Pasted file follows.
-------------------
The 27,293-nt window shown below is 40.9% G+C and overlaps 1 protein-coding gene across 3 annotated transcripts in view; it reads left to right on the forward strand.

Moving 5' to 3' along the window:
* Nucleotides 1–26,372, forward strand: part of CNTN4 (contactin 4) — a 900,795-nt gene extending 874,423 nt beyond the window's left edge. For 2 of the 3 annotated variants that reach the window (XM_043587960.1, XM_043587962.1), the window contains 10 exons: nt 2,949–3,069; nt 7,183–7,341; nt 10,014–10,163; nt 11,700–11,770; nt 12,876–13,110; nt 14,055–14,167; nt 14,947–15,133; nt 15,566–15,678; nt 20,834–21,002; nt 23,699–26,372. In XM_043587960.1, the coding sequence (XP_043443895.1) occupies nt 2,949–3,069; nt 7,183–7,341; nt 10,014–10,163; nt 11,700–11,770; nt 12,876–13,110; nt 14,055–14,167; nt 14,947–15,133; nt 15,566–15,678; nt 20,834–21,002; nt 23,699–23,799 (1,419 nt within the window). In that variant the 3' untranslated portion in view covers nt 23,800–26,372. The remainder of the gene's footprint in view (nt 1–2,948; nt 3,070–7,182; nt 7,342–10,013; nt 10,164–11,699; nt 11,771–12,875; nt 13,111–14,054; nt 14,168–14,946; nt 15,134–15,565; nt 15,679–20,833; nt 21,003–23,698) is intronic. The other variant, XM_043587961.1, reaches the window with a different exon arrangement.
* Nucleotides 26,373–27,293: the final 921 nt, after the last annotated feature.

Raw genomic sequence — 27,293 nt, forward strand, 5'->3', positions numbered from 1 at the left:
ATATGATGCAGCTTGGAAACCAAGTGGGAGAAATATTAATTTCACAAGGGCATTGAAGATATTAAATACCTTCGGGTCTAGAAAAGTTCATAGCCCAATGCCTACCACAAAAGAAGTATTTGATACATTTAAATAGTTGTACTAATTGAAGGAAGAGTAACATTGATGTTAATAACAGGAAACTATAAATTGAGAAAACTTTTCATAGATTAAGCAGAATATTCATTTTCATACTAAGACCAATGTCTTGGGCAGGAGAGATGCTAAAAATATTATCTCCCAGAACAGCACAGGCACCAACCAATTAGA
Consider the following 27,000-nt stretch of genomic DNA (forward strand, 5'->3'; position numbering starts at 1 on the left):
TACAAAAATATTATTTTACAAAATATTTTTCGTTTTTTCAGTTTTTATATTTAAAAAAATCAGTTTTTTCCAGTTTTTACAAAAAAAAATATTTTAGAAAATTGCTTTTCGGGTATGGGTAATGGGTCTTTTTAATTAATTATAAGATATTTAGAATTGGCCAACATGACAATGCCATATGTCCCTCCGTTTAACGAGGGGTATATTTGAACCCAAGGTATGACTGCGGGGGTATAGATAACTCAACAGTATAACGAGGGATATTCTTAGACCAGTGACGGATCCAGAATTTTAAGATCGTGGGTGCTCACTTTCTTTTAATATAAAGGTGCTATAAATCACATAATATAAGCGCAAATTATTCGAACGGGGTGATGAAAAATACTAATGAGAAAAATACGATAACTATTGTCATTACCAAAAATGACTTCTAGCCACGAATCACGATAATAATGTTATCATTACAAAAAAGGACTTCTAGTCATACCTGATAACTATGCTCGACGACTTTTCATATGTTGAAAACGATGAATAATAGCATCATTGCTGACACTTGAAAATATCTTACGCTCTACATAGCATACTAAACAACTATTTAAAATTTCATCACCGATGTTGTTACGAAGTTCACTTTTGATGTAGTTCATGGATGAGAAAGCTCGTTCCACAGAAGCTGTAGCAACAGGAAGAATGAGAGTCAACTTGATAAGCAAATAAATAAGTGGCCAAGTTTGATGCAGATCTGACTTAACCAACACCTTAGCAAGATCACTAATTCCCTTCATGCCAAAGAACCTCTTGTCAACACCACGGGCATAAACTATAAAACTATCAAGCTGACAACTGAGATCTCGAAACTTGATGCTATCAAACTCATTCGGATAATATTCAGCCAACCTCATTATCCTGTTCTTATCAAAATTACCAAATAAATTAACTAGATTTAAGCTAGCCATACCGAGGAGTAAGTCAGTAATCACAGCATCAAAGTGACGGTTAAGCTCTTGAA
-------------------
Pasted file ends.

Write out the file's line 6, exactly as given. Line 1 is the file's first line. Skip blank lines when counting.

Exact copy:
ATATGATGCAGCTTGGAAACCAAGTGGGAGAAATATTAATTTCACAAGGGCATTGAAGATATTAAATACCTTCGGGTCTAGAAAAGTTCATAGCCCAATGCCTACCACAAAAGAAGTATTTGATACATTTAAATAGTTGTACTAATTGAAGGAAGAGTAACATTGATGTTAATAACAGGAAACTATAAATTGAGAAAACTTTTCATAGATTAAGCAGAATATTCATTTTCATACTAAGACCAATGTCTTGGGCAGGAGAGATGCTAAAAATATTATCTCCCAGAACAGCACAGGCACCAACCAATTAGA